Major bank hikes mortgage rates

by Madelin Tomelty05 Dec 2016
The Commonwealth Bank of Australia is lifting rates on fixed term owner occupied and investment loans by up to 65 basis points, the Australian Financial Review has reported.

The rate hike comes following increases by Westpac, ING, National Australia Bank and numerous other smaller lenders, at a time of growing uncertainty in the lending market.

This was reflected last week when Australian Broker reported on the growing gap between the most expensive and the most affordable loan rates for residential property, which has now widened to nearly 240 basis points.

Lenders have been citing “increased costs of funding” as one of the main drivers of the increases and, something many are attributing to the “Trump effect”, with CBA following suit.

The changes affect customers taking out new fixed-rate loans on two, three and five year fixed rate products for owner occupier and investor home loans, and CBA is blaming a mix of international and domestic reasons that have occurred in recent months for the rises, such as rising costs on global capital markets for loan swaps, which influence long term home loan product pricing.

"In the past two months swap rates have risen significantly, which has increased the cost of providing some of our fixed rate home loan products,"  Dan Huggins, executive general manger of home buying said.

According to Canstar, in monthly repayment terms, CBA’s rate increase will mean a rise of more than $355 for a borrower with a 30-year fixed loan paying the new rate of 4.74%.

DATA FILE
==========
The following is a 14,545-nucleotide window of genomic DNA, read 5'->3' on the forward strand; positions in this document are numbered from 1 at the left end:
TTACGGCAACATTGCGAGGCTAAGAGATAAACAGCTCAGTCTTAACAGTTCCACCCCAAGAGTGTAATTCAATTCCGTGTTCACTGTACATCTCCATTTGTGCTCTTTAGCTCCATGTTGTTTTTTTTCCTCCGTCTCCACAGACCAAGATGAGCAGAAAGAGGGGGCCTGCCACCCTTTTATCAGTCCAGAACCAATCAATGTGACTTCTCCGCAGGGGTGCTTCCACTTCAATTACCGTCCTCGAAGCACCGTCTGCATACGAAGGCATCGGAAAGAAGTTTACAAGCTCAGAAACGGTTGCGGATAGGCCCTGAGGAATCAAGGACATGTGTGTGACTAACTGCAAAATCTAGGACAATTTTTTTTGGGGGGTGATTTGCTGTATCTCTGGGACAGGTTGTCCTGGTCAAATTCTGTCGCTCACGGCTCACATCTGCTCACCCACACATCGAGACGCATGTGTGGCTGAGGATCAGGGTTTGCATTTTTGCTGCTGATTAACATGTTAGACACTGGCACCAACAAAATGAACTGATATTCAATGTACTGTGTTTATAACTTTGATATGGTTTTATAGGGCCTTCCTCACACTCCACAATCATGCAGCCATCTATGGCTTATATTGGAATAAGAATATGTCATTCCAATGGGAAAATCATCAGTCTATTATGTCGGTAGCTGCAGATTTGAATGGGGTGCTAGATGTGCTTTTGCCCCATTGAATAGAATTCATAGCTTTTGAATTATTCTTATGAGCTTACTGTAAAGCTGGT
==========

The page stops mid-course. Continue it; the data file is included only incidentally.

Increases range from 15 to 65 basis points, with the largest increases on its five-year fixed rates that come with other financial service products, such as credit cards and insurance. 

Two-year fixed rates will rise 0.15% to 3.99%, while standard five-year fixed rates will increase 0.6 % to 4.74%. Three-year fixed loans are up by 20 basis points to 4.09%.

The Reserve Bank of Australia’s recent figures show continued strong growth in investor loans, and CBA’s changes show that the major, like other banks, is also rushing to attract investors with better deals.

The bank has decreased its interest rates on four-year fixed rate products for both owner occupier and investor home loans by 20 basis points to 4.54% for the standard rate and 4.39% for the packaged loan. 

Suncorp Bank will also be announcing discounts of around 95 basis points on investment loans as they attempt to grow market share, according to the AFR, and the nation's two largest mutual banks, CUA and Newcastle Provident, are also cutting rates in a bid to attract more business, despite a retail footprint that is small compared to other banks.

Digital Finance Analytics principal Martin North stated the arrival of Donald Trump was the impetus for a “major reset in financial markets”, of which “the knock-on effect” in Australia is significant.

“In Australia, this will mean the end of cheapest ever money for mortgages as banks adjust their rates, and the end of the Reserve Bank of Australia's downward monetary cycle (a major shock apart)," he said.

"Households need to understand the world just changed, and mortgages will get more expensive as we travel through 2017 and beyond."

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